In 1999, 12-18 year old students living in urban and suburban locales were equally vulnerable to serious violent crime at school. Away from school, however, urban students were more vulnerable to serious violent crime than were suburban students and suburban students were more likely to experience serious violent victimization than were rural students. Yet, student vulnerability to theft at school and away from school in 1999 was similar in urban, suburban, and rural areas.
Young students (ages 12-14) were more likely than older students (ages 15-18) to be victims of crime at school. However, older students were more likely than young students to be victimized away from school.
Elementary schools were much less likely than either middle or high schools to report any type of crime in 1996-97. Elementary schools were much more likely to report vandalism (31%) than any other crime (19% or less).
At the middle and high school levels, physical attacks or fights without a weapon were the most commonly reported crime in 1996-97 (9 and 8 per 1,000 students, respectively). Theft or larceny was more commonly at high schools than at middle schools (6 vs. 4 per 1,000 students).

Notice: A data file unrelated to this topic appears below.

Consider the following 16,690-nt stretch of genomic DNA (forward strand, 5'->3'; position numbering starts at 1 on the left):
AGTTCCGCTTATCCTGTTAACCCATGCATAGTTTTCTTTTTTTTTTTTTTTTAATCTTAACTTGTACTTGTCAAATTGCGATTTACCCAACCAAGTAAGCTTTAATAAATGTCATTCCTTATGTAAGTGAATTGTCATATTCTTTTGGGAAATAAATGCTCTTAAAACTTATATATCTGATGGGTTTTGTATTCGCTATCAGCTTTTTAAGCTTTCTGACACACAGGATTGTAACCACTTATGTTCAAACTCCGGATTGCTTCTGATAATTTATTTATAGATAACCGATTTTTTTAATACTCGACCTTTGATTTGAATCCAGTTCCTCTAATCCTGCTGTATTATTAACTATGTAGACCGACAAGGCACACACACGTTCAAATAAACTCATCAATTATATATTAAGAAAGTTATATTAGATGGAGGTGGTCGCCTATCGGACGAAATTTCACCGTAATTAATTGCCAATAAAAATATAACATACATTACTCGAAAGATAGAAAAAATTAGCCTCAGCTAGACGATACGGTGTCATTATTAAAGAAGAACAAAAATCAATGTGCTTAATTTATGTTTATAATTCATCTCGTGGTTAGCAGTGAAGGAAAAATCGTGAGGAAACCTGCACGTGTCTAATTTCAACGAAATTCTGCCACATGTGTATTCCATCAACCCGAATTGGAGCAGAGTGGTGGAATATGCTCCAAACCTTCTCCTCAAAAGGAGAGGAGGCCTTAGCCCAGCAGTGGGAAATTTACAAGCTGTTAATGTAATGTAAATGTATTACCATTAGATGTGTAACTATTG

The percentage of public schools that reported violent crimes to the police was 56.7 and minority enrollment was about 46.7 for a school less than 5% minority; 57.7% with a minority of 5-19%; 58.1% of schools with a minority of 20-49% and 68.3% of the schools reported a crime to the police with a minority enrollment of 50% or more.
We will now discuss what happens to juveniles who are convicted of a crime. Generally, juveniles who are convicted of a crime must interact with state's system of justice. New York City was the first American city or state to open a juvenile detention facility in 1825 but in 1899, Illinois became the first state to adopt a uniform juvenile code and established the country's first juvenile court (Reader, 1996). Until the 1950s, most juveniles were confined to juvenile detention facilities for delinquent behavior; and the courts were given jurisdiction over those who committed adult crimes or exhibited noncriminal status type behavior. Status offenders include truants, runaways, children who cannot be controlled by their parents or guardians, and those considered incorrigible (Reader, 1996).